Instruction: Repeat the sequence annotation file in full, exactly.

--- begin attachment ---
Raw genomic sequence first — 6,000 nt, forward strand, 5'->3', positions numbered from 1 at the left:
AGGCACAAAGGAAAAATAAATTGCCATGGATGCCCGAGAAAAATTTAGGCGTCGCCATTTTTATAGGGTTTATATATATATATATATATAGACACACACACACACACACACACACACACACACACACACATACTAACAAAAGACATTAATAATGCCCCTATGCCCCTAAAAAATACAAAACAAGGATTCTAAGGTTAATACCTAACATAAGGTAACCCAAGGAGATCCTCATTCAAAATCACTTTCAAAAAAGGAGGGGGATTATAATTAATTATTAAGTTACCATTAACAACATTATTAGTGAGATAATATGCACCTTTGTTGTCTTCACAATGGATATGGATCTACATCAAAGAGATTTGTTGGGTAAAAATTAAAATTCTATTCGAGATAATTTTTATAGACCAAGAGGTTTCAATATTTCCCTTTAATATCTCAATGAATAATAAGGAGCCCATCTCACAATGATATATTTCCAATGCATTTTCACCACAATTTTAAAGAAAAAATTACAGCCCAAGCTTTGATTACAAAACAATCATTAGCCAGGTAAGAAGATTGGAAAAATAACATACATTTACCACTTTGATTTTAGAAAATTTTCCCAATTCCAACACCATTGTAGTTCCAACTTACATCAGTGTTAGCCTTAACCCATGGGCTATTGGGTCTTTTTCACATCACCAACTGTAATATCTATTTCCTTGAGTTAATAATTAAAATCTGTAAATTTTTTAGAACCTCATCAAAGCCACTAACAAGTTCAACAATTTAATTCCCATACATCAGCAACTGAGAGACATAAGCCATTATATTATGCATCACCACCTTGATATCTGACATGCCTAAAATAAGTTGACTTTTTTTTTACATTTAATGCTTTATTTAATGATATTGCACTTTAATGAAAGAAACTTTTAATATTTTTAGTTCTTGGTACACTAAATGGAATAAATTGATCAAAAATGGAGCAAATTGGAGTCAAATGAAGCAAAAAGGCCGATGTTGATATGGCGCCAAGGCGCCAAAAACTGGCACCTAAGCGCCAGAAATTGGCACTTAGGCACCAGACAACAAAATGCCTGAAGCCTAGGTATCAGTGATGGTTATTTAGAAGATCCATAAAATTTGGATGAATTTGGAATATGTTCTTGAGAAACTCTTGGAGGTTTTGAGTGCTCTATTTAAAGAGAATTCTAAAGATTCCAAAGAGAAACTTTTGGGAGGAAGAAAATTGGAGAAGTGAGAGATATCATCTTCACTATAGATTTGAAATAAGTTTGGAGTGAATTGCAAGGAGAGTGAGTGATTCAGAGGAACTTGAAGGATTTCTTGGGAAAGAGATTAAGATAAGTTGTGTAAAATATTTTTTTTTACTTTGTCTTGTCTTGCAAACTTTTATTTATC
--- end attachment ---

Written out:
Raw genomic sequence first — 6,000 nt, forward strand, 5'->3', positions numbered from 1 at the left:
AGGCACAAAGGAAAAATAAATTGCCATGGATGCCCGAGAAAAATTTAGGCGTCGCCATTTTTATAGGGTTTATATATATATATATATATAGACACACACACACACACACACACACACACACACACACACATACTAACAAAAGACATTAATAATGCCCCTATGCCCCTAAAAAATACAAAACAAGGATTCTAAGGTTAATACCTAACATAAGGTAACCCAAGGAGATCCTCATTCAAAATCACTTTCAAAAAAGGAGGGGGATTATAATTAATTATTAAGTTACCATTAACAACATTATTAGTGAGATAATATGCACCTTTGTTGTCTTCACAATGGATATGGATCTACATCAAAGAGATTTGTTGGGTAAAAATTAAAATTCTATTCGAGATAATTTTTATAGACCAAGAGGTTTCAATATTTCCCTTTAATATCTCAATGAATAATAAGGAGCCCATCTCACAATGATATATTTCCAATGCATTTTCACCACAATTTTAAAGAAAAAATTACAGCCCAAGCTTTGATTACAAAACAATCATTAGCCAGGTAAGAAGATTGGAAAAATAACATACATTTACCACTTTGATTTTAGAAAATTTTCCCAATTCCAACACCATTGTAGTTCCAACTTACATCAGTGTTAGCCTTAACCCATGGGCTATTGGGTCTTTTTCACATCACCAACTGTAATATCTATTTCCTTGAGTTAATAATTAAAATCTGTAAATTTTTTAGAACCTCATCAAAGCCACTAACAAGTTCAACAATTTAATTCCCATACATCAGCAACTGAGAGACATAAGCCATTATATTATGCATCACCACCTTGATATCTGACATGCCTAAAATAAGTTGACTTTTTTTTTACATTTAATGCTTTATTTAATGATATTGCACTTTAATGAAAGAAACTTTTAATATTTTTAGTTCTTGGTACACTAAATGGAATAAATTGATCAAAAATGGAGCAAATTGGAGTCAAATGAAGCAAAAAGGCCGATGTTGATATGGCGCCAAGGCGCCAAAAACTGGCACCTAAGCGCCAGAAATTGGCACTTAGGCACCAGACAACAAAATGCCTGAAGCCTAGGTATCAGTGATGGTTATTTAGAAGATCCATAAAATTTGGATGAATTTGGAATATGTTCTTGAGAAACTCTTGGAGGTTTTGAGTGCTCTATTTAAAGAGAATTCTAAAGATTCCAAAGAGAAACTTTTGGGAGGAAGAAAATTGGAGAAGTGAGAGATATCATCTTCACTATAGATTTGAAATAAGTTTGGAGTGAATTGCAAGGAGAGTGAGTGATTCAGAGGAACTTGAAGGATTTCTTGGGAAAGAGATTAAGATAAGTTGTGTAAAATATTTTTTTTTACTTTGTCTTGTCTTGCAAACTTTTATTTATC